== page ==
Page Banner

United States Department of Agriculture

Agricultural Research Service

Title: Forage Crop Response to Salinity and Water Stresses: Comparison of Simulated Root Water Uptake and Drainage with Lysimeter Data

Authors
item Skaggs, Todd
item Poss, James
item Shouse, Peter

Submitted to: Agronomy Abstracts
Publication Type: Abstract Only
Publication Acceptance Date: August 1, 2004
Publication Date: October 1, 2004
Citation: Skaggs, T.H., Poss, J.A., Shouse, P.J. 2004. Forage crop response to salinity and water stresses: comparison of simulated root water uptake and drainage with lysimeter data. Agronomy Abstracts. CD-ROM, Seattle, WA.

Technical Abstract: In numerical models of vadose zone water flow and solute transport, root water extraction is typically accounted for by introducing a sink term into the Richards equation. Various forms of the sink term have been proposed to simulate the reduction in water extraction that occurs when soil salinity and/or drought conditions exist in the root zone. While this representation of root water uptake is a fixture of modern simulation models, there has been relatively little work demonstrating agreement between the models and measured water uptake data, especially with respect to the salinity and water stress reduction functions. In this work, two forage crops (alfalfa and tall wheat grass) were grown over several months in large lysimeters using a range of salinity and drought treatments. Focusing on measurements of lysimeter drainage volumes and salinities, we obtained good agreement between the model (HYDRUS-1D) and data using a single set of salinity and water stress parameters for each crop, a noteworthy result given the broad range of experimental conditions considered. On the other hand, the required salinity and water stress parameters did not correspond to published salt tolerance data for these crops, suggesting that the near term prospects for using this model in a purely predictive capacity (i.e., without detailed crop- and site-specific calibration) are limited.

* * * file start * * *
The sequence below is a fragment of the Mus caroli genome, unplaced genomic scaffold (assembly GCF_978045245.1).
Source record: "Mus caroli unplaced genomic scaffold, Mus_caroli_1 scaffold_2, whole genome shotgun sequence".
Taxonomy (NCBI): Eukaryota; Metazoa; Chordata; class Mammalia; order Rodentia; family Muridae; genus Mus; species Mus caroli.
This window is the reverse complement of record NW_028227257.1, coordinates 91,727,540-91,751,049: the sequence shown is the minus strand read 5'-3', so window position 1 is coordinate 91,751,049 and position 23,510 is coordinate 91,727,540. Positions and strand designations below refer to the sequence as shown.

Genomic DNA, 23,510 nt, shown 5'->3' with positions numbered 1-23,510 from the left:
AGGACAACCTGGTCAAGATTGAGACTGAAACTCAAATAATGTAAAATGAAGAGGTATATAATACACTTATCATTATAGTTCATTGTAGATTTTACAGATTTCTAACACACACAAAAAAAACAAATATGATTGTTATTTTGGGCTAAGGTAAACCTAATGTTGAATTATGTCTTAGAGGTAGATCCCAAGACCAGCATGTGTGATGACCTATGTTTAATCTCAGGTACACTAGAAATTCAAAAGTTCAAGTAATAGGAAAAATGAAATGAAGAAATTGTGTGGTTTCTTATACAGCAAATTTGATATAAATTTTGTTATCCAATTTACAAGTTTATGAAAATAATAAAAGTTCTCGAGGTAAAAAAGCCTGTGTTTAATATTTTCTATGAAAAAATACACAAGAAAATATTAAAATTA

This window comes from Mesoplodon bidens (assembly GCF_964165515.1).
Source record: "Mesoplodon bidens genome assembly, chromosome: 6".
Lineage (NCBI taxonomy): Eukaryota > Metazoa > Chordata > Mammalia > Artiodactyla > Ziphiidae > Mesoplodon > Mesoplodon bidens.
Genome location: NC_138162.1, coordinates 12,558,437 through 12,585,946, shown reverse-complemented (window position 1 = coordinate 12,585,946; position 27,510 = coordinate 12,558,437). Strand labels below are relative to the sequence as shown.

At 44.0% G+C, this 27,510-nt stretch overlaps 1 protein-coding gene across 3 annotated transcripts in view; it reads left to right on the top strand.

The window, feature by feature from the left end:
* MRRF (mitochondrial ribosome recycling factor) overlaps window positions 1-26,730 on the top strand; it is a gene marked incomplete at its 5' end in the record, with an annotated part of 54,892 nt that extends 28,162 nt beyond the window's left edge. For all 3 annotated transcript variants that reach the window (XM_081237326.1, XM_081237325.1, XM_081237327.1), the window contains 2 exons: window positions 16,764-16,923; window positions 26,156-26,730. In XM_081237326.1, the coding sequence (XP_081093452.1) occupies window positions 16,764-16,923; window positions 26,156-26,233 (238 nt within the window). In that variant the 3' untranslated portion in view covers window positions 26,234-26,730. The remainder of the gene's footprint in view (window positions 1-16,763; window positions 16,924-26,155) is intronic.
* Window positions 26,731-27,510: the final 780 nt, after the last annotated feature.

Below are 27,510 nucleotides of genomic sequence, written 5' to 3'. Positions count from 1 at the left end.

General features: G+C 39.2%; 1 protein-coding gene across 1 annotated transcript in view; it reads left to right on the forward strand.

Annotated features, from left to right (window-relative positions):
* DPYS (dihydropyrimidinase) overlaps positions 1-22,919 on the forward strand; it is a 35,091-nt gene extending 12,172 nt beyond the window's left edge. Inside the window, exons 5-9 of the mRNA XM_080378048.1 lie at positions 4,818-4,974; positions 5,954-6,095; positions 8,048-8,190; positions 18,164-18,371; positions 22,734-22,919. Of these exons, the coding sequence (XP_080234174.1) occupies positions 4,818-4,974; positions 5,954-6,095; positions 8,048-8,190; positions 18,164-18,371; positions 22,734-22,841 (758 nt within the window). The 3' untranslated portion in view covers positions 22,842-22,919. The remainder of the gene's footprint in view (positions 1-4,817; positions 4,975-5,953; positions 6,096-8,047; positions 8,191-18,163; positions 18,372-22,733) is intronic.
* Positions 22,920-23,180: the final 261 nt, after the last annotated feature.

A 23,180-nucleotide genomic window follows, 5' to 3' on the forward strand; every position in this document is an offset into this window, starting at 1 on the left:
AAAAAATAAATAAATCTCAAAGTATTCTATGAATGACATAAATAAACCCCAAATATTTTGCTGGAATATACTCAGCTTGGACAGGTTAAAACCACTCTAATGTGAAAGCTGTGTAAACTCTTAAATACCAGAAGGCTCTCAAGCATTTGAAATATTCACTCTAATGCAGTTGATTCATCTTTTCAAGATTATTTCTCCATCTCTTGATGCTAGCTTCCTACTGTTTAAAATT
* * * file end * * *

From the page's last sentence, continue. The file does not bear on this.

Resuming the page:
Last Modified: 8/30/2014
Footer Content Back to Top of Page